I actually have a great sex ed story. (i know, rare!) In 9th grade my physics class hosted the requisite abstinence only “sex ed” class to my class, which happened to be for gifted/honors students only. I feel sorry for the woman now, but when she came in preaching against “petting” and oral, we tore her apart. The class worked together, and remained polite (relative to our age) and calmly questioned her about condoms, abortion, the possibilities of being pregnant, virginity in terms of LGBTQ relationships, etc. She had to answer “legally” and so we received almost no information, naturally. It caused quite a stir across the school for a few days, but we got what we wanted. A week later a Planned Parenthood volunteer was brought in and we got answers to all of our questions. Mission Accomplished.

  • http://feministing.com/members/azure156/ Jenny Gonzalez-Blitz

    I guess I’m lucky to have been out of high school prior to King George and “abstinence only”. Our sex-ed was woefully inadequate and heterosexist, but it mainly stuck with biological facts and diagrams of reproductive organs, and didn’t involve spitting out Cheetos or any of the other nonsensical things I’ve heard about abstinence only programs

    I couldn’t help that all the initiatives Bloomberg’s funding in the article were stated as being aimed at black and Latino men–words like “male” “fatherhood” etc.keep coming up. My amnesia towards cuts he’s made towards a number of services including womens’ crisis centers isn’t kicking in just yet…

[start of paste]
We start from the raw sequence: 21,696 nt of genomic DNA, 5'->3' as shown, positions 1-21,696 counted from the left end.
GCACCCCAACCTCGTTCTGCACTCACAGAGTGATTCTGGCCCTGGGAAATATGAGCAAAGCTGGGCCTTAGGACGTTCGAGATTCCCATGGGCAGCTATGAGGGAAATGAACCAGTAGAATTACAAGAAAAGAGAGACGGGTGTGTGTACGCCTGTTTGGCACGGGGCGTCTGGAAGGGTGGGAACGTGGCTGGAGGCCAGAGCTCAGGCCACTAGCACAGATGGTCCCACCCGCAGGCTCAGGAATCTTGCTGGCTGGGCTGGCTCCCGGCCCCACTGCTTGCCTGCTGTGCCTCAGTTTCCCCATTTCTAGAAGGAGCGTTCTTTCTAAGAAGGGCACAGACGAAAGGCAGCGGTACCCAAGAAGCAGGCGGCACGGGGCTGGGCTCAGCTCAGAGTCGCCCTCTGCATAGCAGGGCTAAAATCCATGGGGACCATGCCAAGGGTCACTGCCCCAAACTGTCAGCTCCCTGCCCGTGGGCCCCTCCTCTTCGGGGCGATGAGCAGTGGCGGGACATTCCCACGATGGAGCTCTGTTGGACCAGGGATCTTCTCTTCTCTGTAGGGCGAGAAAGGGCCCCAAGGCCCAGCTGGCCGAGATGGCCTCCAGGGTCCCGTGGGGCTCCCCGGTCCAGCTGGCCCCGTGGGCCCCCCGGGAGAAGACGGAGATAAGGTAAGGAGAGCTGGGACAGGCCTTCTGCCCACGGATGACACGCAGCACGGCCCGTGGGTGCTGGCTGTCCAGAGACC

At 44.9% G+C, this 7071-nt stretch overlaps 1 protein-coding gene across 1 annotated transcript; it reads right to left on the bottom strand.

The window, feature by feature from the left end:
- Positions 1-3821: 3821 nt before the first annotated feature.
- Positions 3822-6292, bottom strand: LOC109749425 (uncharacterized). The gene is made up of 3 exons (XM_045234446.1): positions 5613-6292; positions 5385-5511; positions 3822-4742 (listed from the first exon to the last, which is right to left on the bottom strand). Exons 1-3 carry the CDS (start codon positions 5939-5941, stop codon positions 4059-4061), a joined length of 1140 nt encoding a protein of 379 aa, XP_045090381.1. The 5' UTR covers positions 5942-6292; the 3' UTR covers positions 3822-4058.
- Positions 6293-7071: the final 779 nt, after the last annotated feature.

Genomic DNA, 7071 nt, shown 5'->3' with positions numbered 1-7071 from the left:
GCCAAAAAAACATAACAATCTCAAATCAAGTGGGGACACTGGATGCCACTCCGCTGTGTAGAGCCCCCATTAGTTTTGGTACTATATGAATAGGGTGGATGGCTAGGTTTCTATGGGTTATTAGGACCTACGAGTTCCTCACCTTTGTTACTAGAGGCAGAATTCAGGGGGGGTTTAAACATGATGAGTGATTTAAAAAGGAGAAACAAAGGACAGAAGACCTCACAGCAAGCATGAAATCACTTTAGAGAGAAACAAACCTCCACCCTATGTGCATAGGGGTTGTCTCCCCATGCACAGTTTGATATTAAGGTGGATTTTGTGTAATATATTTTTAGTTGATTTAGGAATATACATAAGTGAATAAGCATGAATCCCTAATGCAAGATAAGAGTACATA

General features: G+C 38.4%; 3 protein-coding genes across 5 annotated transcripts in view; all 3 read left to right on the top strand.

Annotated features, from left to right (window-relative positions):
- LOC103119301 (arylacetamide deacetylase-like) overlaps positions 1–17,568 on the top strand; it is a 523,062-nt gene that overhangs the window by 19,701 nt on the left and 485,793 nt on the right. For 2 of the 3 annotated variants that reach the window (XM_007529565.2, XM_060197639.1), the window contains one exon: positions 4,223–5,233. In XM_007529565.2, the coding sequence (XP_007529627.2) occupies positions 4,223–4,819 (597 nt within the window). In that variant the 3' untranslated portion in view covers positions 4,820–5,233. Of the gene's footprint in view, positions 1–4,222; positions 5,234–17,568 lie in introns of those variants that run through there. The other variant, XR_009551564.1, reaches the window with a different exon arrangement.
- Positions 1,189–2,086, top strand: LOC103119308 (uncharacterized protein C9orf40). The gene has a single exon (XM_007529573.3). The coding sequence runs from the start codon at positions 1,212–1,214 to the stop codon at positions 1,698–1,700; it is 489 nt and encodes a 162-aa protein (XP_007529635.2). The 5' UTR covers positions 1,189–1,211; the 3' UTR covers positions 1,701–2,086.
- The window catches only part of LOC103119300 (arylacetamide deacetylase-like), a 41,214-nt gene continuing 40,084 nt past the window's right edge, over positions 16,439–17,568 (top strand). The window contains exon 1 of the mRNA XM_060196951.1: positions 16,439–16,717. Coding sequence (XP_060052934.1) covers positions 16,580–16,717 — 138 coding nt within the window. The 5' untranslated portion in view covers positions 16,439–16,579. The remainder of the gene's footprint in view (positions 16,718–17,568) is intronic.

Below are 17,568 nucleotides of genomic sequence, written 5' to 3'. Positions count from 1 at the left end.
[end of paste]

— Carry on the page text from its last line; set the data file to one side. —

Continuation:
• http://feministing.com/members/panasaurusrex/ Diane

    “Previously, NY had been one of 12 states that required H.I.V. education only.”

    Provided I’m reading that article correctly, NY is *still* one of the 12 states that requires only H.I.V. education. New York City requires a bunch of things above and beyond what the state requires.

    That said, I received some pretty good sex ed despite the fact that I went to a public high school in NY. The teacher went over various methods of birth control with their pros and cons, taught us how to use condoms properly, discussed abortion and adoption, and even had an interesting discussion on the use of the word “slut.”* I hope the sex ed requirement goes over well in NYC so that the whole state will require it too.

    *The question, asked only to the girls in the class: “How many guys would a girl have to sleep with before you call her a slut?” The answer: “At least one more than the number of guys you have slept with.” The point of the lesson: We call other people sluts because we don’t want to be labeled as a slut ourselves, but it’s so highly subjective why do we even bother using that term?

  • http://feministing.com/members/melissalynnette/ Melissa Lynnette

    I’m a bit horrified at the Cheetos story but I guess I can’t really talk since I went to Catholic school where we got nothing whatsoever in terms of sex ed except for a passage in the student handbook letting us know that pregnant students would be asked to leave. (And when my class didn’t have any pregnancies, we smugly congratulated ourselves for “making it”. Teenagers.)

    I luckily had a mother who is a 6th grade public school teacher who brought home a video from her school’s library, sat me down, graded papers while I watched and then said “any questions?”.

    She then proceeded to make me feel unashamed enough about sex and my body to ask someone else all of my questions because it was still awkward talking to my mom about it, but at least I knew that I wouldn’t be struck down by God for having the information.

    Ideally these are things that parents should get over themselves about and teach at home, but since that won’t ever happen, I’m glad more and more schools are tackling it. Fingers crossed that they will do it properly.